TV REVIEW: Game of Thrones - The Watchers on the Wall


The ninth episode of a Game of Thrones season is always something special and finding out a title in order to work out what it will feature has become almost an event in itself. The Watchers on the Wall also happens to have been directed by Neil Marshall, last behind the camera for the outstanding Blackwater, and written by David Benioff and D.B. Weiss so it is not without pedigree. That pedigree produces one of the most spectacular episodes yet as the wildlings finally attack the wall.

As with Blackwater, the battle at the Wall is afforded an entire episode over which to play out as tension mounts within the Night's Watch. The narrative takes place over three main acts that takes in the pre-battle nerves, the outbreak of fighting itself and the bloody aftermath. Perfectly paced and elegantly constructed, Benioff and Weiss utilise the established camaraderie between Jon Snow, Sam, Grenn and Pyp and the angry figure of Ygritte to form the emotional threads of the episode, building the rest of the action around them and thus ensuring that the violence carries more of an impact.

Much of the tragedy and humour arises from how young and inexperienced these men are; Ser Alliser chastising them all on the misinterpretation of 'nock' is particularly entertaining. Sam feels this more than most with his guilt over losing Gilly which pushes him to question Jon about sex with Ygritte. The awkward humour is played beautifully between John Bradley and Kit Harington whose chemistry often makes these scenes stand out. Their interactions throughout the episode are tinged with sadness and it is here, in this first scene, that a sense of playfulness is allowed to come to the fore, adding a much needed humour to the proceedings. 

That chemistry also extends to Pyp and Grenn. Both get their own triumphant moments; Grenn's recitation of his vows in the face of an oncoming giant certainly gets the blood up whilst Pip manages to fell a wildling before being struck down by Ygritte. Even Ser Alliser, still hating Jon to the last, gets to have his own heroic speech, leading the charge to defend the South gate. The time taken to affirm these relationships make the battle all the more affecting as it happens. These are characters we've known for a long time and whilst Pyp and Grenn may not carry the emotional weight of someone like Oberyn Martell, it is still galling to see them lost.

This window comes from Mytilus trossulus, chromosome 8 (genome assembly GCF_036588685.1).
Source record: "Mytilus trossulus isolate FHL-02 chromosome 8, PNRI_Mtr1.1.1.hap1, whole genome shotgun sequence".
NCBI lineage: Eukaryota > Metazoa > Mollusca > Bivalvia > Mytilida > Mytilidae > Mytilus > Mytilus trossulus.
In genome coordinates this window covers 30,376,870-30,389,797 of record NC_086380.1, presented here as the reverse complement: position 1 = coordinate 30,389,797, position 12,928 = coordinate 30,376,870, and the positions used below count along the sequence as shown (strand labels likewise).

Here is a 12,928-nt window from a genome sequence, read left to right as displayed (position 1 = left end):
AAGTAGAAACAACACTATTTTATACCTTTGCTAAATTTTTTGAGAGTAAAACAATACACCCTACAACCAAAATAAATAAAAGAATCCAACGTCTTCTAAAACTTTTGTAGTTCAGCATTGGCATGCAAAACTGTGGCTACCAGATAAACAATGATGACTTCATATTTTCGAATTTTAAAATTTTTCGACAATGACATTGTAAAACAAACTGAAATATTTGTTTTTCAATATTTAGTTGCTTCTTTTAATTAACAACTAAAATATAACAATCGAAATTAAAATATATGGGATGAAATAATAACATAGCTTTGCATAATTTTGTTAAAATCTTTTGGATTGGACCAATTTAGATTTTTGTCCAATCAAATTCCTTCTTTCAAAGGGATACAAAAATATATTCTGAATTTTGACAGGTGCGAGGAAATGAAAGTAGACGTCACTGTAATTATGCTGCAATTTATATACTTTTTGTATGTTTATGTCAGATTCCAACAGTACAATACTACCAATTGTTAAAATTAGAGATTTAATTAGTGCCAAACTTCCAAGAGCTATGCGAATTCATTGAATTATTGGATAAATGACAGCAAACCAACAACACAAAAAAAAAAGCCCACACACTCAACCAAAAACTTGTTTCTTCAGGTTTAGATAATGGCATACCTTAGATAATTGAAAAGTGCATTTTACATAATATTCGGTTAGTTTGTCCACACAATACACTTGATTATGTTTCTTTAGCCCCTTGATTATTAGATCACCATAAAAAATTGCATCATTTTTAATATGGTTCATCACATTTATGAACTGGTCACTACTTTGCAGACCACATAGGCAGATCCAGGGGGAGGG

In the midst of it all is Jon Snow, offered the chance to prove himself as both a leader and a soldier. Harington rises to the occasion, the torment of every decision etched onto his face as he directs his friends to different parts of the battle and often to their deaths. Jon's always had a sense of being displaced, but after relieving Slynt of his command, he settles into a role and does it well, largely responsible for seeing the men through the night. His sense of honour and sacrifice is a defining trait of the Stark family (and one that usually gets them killed) and his decision to take on Mance by himself seems at once both extremely clever and foolish. Handling the emotional moments well (the last meeting between Jon and Yrgitte is particularly tearjerking), Harington does even better with the action sequences, getting to cut a swathe through the wildlings on the ground.

As you would expect from a top notch director like Neil Marshall, the action sequences are simply stunning, but none more so than a glorious unbroken crane shot through the battle on the ground. In this one moment, coupled with a haunting variation on the series' main theme, it's Game of Thrones at its most cinematic. As the camera whirls round, we see various pairs fighting, archers firing and men dying. It's a brilliant portrayal of the carnage reeked by the wildlings and manages to add an impressive sense of scale to a claustrophobic setting. It's such a feat of technical prowess that it almost overshadows the rest of the action, which is superb in its own right.

What is particularly impressive is how Marshall manages to make the battle feel huge at each front, both north and south. The wide shots of the oncoming wildling attack from the north emphasises that sense of the Night's Watch being outnumbered and he clearly has great fun using the 'scythe' defence. In the courtyard, the focus is much tighter and much more personal. There's a sequence from Ygritte's perspective as she looses arrows from the upper story of the courtyard. Even Ghost gets a look in here. Elsewhere, Marshall gets right up close and personal to the action as it plays out; there's eye-gouging, beheading, stabbings - virtually any appropriate bloody death you can think of gets a look in.

It's the finest episode of this season to date and probably one that will rank alongside Blackwater as one of the best of the entire series. Marshall's cinematic pedigree is excellent for such occasions and the combination of brutal action with smaller character moments is in a perfect balance. Another ninth episode, another triumph.

- Becky

You can read Becky's review of The Mountain and the Viper here.

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